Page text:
Saturday, 21 April 2012

Tom Ford at Vogue Festival

He is one of my favourite designers, his clothes encapsulate his magnetism and reflect his highly stylised vision of the world. Tom Ford woman is always powerful and elegant, the slightest detail reveals much thought and a visceral aesthetic intuition.

Tom Ford being interviewed by British Vogue editor, Alexandra Shulman

In person he brings to mind a gentleman from another time. I admire his integrity, it doesn't matter what others are doing or if many fall for fireworks, he creates wearable and timeless clothes.

This requires immense talent because there is a very fine balance between ordinary and extraordinary, particularly today when so much has been done by the incredible designers and legendary couturiers of the past.

"Good clothes really last forever. I want to create things that people can keep: the best fabric, the best shape, the best cut..." Tom Ford

You can wear a Madeleine Vionnet dress and still look amazing, Tom Ford mentioned Yves Saint Laurent and Halston, two visionaries whose clothes are definitely timeless. 

My fantastic haircut by Michael Pilz from Vidal Sassoon St Paul's

Tom Ford does things his own way, when catwalk shows are more and more available online and often live, he actually introduces his clothes on intimate gatherings for a selected few.

He assumed his tendency for perfectionism can reach insanity levels so much so that he chose to celebrate his 50th birthday in the middle of nowhere, where his mind could relax and not trying to design anything because 'nature is perfect in its imperfection.' 

I was impressed by his sense of humour, teasing British Vogue editor Alexandra Shulman about her book Can We Still Be Friends? (published this month) and by his sense of contentment, admitting to be satisfied and happy to carry on doing what he does best, movies and designing collections.

A Single Man is a pleasure to watch, it's all about style and substance, capturing the essence of particularly profound moments in our lives when we ask ourselves the meaning of all this and go beyond the surface.

'Ask the models' panel

'Ask the models'

The Vogue Festival continued with models Eva Herzigova, Natalia Vodianova, Lily Cole and Jourdan Dunn, answering different questions about their careers and lifestyle.

Regarding modelling, they all agreed with the fact that it's really difficult to establish close relationships when you're always travelling. Other problems include being subject to ephemeral beauty aesthetics and constant criticism about the way they look.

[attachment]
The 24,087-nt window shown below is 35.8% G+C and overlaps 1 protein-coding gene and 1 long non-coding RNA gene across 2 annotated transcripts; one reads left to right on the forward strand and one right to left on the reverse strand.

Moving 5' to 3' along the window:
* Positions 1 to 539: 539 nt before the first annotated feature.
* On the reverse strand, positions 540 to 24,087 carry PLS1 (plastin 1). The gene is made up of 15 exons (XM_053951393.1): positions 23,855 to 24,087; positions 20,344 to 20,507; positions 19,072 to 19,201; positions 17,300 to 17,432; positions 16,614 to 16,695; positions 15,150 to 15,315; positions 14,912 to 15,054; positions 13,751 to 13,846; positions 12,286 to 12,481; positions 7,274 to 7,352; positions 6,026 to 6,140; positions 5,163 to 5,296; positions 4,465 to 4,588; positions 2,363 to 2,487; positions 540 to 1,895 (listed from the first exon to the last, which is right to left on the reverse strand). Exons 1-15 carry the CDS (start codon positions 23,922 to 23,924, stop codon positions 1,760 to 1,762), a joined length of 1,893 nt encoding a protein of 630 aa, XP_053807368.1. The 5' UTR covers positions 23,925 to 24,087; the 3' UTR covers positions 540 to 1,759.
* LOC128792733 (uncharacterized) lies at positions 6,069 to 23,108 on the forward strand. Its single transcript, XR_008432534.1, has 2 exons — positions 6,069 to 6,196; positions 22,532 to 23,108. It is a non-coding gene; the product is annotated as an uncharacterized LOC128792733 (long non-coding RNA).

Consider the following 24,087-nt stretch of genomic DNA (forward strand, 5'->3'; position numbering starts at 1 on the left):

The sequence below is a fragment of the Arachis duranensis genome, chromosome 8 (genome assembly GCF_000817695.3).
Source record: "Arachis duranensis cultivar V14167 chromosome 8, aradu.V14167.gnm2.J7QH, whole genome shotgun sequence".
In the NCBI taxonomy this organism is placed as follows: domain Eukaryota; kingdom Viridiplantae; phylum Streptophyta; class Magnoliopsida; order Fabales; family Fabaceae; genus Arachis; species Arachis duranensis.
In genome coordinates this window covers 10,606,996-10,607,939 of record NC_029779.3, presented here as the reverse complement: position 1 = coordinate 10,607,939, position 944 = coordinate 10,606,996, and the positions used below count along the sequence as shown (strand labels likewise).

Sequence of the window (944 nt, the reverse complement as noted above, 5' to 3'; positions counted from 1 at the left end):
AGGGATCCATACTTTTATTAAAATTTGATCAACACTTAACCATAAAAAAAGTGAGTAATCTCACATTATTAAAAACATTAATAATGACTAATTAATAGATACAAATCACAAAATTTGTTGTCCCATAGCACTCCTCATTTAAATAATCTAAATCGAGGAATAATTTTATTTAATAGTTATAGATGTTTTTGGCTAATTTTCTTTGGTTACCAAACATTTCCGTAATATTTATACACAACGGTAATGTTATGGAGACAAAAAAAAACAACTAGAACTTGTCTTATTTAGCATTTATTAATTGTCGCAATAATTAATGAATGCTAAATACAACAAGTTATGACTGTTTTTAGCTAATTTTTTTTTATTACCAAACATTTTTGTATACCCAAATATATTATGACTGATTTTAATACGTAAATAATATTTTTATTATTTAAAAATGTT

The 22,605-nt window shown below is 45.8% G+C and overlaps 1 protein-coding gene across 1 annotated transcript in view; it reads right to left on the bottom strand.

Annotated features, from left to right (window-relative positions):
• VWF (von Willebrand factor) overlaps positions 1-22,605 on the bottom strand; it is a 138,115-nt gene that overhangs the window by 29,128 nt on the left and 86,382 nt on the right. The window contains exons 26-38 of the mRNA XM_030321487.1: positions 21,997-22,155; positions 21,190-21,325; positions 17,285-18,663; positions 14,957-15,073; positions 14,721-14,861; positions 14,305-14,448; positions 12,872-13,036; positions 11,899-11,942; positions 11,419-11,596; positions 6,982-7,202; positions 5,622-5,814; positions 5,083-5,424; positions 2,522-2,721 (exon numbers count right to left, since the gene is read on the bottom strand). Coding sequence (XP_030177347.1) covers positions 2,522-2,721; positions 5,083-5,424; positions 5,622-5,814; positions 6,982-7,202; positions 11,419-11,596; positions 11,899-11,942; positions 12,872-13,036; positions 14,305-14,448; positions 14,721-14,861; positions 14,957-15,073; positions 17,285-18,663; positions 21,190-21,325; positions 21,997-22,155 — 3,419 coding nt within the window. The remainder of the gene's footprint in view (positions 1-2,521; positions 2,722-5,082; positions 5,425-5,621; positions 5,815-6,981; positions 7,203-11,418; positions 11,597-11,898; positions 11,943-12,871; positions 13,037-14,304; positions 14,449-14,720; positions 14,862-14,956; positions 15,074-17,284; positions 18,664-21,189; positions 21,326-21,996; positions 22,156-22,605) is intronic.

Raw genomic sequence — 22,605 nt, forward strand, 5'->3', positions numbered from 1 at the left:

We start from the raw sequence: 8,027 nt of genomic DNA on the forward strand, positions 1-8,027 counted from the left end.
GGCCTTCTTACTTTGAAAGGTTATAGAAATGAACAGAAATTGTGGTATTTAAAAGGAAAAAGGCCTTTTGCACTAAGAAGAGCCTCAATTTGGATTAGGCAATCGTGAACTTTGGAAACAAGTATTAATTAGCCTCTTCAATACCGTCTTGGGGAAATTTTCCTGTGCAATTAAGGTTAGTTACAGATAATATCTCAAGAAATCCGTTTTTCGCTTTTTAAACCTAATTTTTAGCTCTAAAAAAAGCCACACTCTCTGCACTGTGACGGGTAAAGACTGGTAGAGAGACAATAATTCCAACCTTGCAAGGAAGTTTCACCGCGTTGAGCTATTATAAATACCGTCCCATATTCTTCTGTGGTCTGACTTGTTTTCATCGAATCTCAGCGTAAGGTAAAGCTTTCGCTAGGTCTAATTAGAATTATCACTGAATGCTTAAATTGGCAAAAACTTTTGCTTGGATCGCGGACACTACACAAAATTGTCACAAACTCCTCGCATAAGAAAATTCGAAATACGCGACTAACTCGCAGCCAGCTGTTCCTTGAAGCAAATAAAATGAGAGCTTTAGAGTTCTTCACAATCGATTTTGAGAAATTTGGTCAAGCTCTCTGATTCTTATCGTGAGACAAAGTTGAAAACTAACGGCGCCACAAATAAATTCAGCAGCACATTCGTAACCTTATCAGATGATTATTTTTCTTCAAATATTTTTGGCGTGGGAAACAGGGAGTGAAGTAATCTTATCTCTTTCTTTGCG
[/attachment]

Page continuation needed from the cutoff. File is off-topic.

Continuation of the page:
Their diet was also a focal point and different viewpoints emerged, from genetics (some people are naturally thin) to western culture (as opposed to other areas of the world where beauty concepts are different) and a healthier lifestyle (models tend to eat more healthily and exercise regularly).

Natalia admitted doing the blood type diet for years, which respects your genetic background while Lily Cole emphasised self love and acceptance, recommending meditation as the way forward.

But they all came across as strong women breaking down preconceived ideas about models and beautiful women in general. 'I work really hard not just for myself but for the world' said Natalia, who has created the charity Naked Heart Foundation. She has suggested the book The Power of Now by Eckhart Tolle.

Rachel Zoe and Vogue editor-at-large Fiona Golfar

'Is it all about the Red Carpet?'

Celebrity stylist and designer Rachel Zoe said the red carpet is the fantasy, seeing the woman behind the character looking beautiful. When working with her clients she takes pictures in different places and from every angle because often what looks amazing on the catwalk doesn't quite work in the red carpet.

William Banks-Blaney focused on vintage as a way of wearing something unique that has not been seen on a magazine or a blog, retaining its secretive nature and celebrating the timeless design and quality of past designers and couturiers as mentioned above.

Photographer Richard Young once had a phone call from Versace saying Elizabeth Hurley would be on the red carpet and for him to stand on the right side. It became an iconic image, she was looking incredible in the memorable Versace safety pin dress.  

Elizabeth Hurley and Hugh Grant
 Four Weddings and a Funeral premiere (1994)

For her first Golden Globes, British actress Joely Richardson chose a Matthew Williamson dress but stressed the strong divide between an image and real talent 'people with talent will always have jobs even if they don't dress well on the red carpet.'

But as Banks-Blaney said, the red carpet is 'the Cinderella moment' and we all love to see our favourite actresses looking like goddesses who have just descended from Olympus, couture is meant to be seen!

'Is it all about the Red carpet?' panel

Other related blogs
V&A Unveils Hollywood Glamour
Yves Saint Laurent: Life, Love and Art
Ultrasuede: In Search of Halston